Team USA will don these alternate jerseys for both games on the weekend
USA Hockey’s National Team Development Program will celebrate Military Appreciation Weekend on March 3-4 as the U.S. National Under-17 Team will face off against the Youngstown Phantoms at USA Hockey Arena.
The 10th annual Salute to Heroes Celebration is dedicated to celebrating local veterans, active military and their families. The NTDP continues the special tradition of hosting a completely cost-free appreciation night which includes a reception, fun zone for the kids and hockey game tickets. More than 1,800 veterans and military family members attended last year.
“Military Weekend is a great opportunity for us to connect our fans and players with the heroes who have kept us free,” said Scott Monaghan, assistant executive director of USA Hockey for the NTDP and USA Hockey Arena. “It’s our opportunity to do something to thank our military and first responders for all the things that they have done for us and continue to do for us every single day. We are excited to welcome these heroes to our arena.”
As part of this event, the NTDP will be wearing specialty jerseys designed by Michael Palmer, a veteran who served eight years in the United States Army and was honorably discharged in 2013. He was deployed for two combat tours, one each in Iraq and Afghanistan, and earned the rank of Staff Sergeant.
Since leaving military service, he has continued to serve his community as a professional firefighter for the City of Rochester, Michigan, where he is a lieutenant, fire instructor and technical rescue specialist. He is also the president of the Motor City Veterans Hockey Association, which helps veterans heal through hockey.
When it came to the design, Palmer wanted to create a unique style that merged the traditional hockey jersey along with the features of the military uniform. It took collaboration from the NTDP and some of his fellow veteran military members to create the final product.
“I wanted to capture the details of the military uniform without highlighting one specific branch of service,” Palmer said. “We went with a camouflage base to it, so it was not one style to one branch of service, but rather a white generic camo. It was a basic design so we could add details.”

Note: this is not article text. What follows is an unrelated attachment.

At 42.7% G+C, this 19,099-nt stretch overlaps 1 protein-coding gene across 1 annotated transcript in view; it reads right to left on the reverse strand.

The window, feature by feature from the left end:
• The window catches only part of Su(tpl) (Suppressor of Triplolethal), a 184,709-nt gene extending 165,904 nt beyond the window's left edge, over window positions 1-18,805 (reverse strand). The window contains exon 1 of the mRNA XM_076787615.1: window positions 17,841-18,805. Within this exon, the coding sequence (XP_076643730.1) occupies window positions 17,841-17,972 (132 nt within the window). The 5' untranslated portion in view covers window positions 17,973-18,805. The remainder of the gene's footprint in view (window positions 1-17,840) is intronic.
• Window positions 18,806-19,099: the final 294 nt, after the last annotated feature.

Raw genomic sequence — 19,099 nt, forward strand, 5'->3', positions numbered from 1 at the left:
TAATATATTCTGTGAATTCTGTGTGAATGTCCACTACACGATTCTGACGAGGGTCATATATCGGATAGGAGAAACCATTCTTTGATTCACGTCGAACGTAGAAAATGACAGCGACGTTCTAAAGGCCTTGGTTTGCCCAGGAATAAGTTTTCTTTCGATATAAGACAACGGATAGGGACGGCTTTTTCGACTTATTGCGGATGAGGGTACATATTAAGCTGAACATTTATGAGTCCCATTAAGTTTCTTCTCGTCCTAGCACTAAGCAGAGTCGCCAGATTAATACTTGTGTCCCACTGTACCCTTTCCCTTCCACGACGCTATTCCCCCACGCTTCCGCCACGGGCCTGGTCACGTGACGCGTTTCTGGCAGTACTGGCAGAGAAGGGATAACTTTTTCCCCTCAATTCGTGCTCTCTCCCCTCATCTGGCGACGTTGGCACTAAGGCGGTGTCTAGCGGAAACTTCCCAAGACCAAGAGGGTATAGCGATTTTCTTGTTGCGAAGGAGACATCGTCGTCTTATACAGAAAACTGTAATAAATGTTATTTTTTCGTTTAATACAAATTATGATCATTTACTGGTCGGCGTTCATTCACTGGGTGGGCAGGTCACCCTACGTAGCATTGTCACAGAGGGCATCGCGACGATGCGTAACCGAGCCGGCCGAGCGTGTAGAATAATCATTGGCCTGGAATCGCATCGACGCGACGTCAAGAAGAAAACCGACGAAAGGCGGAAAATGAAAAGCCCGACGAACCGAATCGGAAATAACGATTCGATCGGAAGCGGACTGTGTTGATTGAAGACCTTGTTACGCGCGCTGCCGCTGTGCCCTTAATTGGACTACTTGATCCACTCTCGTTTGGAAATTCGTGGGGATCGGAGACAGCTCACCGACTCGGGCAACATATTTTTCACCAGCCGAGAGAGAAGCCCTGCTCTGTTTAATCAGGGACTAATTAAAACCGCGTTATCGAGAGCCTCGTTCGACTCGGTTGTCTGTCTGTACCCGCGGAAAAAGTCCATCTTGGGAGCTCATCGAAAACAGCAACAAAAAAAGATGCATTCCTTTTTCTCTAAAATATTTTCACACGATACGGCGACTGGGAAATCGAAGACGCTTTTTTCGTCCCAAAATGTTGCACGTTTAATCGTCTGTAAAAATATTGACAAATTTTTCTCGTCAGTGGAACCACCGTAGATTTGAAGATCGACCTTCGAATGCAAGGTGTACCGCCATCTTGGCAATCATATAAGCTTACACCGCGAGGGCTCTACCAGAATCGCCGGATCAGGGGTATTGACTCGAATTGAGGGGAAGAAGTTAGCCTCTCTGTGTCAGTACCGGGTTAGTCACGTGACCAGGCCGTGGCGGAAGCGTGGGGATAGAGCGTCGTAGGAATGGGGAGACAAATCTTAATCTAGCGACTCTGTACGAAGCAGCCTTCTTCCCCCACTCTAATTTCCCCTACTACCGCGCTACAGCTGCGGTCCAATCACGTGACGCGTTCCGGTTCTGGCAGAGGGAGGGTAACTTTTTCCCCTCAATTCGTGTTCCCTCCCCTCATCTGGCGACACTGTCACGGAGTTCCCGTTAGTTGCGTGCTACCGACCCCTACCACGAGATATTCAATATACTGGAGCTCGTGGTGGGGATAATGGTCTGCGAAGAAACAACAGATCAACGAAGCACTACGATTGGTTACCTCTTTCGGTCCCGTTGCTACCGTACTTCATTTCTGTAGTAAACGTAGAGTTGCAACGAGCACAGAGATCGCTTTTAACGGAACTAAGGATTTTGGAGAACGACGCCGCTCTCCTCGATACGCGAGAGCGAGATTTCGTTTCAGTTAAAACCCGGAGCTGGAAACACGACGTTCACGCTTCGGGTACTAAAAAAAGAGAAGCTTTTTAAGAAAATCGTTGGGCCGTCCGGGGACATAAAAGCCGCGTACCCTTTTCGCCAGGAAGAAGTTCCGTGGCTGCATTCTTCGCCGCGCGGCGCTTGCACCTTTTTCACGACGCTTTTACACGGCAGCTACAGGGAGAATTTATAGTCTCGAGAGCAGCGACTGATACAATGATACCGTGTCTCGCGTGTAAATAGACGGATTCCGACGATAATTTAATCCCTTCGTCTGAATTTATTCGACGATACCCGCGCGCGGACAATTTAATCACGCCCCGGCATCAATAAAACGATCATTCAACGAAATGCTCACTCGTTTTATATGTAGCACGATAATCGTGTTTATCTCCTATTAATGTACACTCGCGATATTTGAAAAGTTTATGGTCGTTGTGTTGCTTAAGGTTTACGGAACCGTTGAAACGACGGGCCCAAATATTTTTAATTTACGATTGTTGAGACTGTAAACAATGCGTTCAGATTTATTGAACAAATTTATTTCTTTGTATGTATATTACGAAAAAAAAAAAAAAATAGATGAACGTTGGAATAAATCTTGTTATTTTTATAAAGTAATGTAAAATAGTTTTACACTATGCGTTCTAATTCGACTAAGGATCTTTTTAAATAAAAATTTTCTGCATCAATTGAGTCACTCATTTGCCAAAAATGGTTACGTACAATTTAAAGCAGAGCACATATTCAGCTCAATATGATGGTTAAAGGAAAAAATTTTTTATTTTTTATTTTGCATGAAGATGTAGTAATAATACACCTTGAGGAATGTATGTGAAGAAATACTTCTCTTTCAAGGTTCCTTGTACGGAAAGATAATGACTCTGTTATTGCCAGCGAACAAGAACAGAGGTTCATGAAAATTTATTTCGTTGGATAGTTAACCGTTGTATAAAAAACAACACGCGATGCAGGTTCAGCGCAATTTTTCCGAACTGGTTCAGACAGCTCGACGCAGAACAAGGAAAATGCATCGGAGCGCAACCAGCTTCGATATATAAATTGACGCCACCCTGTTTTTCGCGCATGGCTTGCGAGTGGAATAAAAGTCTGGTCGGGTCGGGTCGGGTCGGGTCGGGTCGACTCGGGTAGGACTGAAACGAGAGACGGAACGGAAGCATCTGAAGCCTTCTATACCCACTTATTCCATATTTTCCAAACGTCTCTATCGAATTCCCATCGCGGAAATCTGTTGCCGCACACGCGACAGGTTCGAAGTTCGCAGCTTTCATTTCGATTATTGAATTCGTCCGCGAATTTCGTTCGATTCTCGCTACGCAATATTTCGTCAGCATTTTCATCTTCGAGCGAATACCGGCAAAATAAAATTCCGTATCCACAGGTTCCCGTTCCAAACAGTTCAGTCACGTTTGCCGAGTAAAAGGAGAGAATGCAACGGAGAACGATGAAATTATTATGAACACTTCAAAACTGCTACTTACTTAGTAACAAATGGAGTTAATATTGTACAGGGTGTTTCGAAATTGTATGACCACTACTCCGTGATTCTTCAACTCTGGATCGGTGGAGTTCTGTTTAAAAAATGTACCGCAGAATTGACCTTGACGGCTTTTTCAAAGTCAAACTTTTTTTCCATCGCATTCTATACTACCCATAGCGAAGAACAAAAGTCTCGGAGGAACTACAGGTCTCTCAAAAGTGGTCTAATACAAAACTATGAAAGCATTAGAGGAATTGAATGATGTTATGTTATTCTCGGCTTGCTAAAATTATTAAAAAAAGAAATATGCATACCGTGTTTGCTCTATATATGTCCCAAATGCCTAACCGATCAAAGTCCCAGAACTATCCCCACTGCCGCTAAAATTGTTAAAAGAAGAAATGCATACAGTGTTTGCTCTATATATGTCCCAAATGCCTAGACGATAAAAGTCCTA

While the sweaters have a lot of specific details, there is one part that stands out to Palmer.
“We used the retro USA crest [1960s eagle with USA shield on it] and that really gives it a combination of a retro with a modern look to it,” he said. “The layout of the name plates and name tags — it’s all the little details. I just couldn’t believe how much it popped for me.”
These jerseys have extra meaning to U17 players Christian Humphreys (Pittsburgh) and EJ Emery (Compton, California).
“It’s already special enough to throw on own our jersey. To put on a jersey that was designed by someone else, we are looking forward to it,” Humphreys said. “My grandpa has done some tours and been overseas, so this is special for me.”
Emery shared that same excitement.
“My grandpa was an army veteran,” he said. “To represent the USA and everything they did for us, it’s pretty special.
“It’s the little things that we can do to show our appreciation. Wearing the USA jersey is an honor and it’s incredible to represent our country.”
In addition to the NTDP staff and players, Palmer is excited for the debut of the jerseys. He has developed a relationship with the NTDP staff and players over the last few years.
“I’m honored; it’s very special for me and my family,” he said. “I have been fortunate and humbled to build some amazing friendships with the program along with my family. I look at it as another piece of being involved and helping these kids grow and develop as young men.”
Palmer has had an opportunity to speak with this year’s U18 team. His goal is to make an impact on the players on what it means to serve in the military.
“One thing I told the boys when we talked is to not to forget that the veterans are giving their best years of their life,” Palmer said. “It’s about service before self. I wanted them to remember that and pay that forward by helping to honor those who have served, and to make sure to give thanks to the veterans that have served.”
Story from Red Line Editorial, Inc.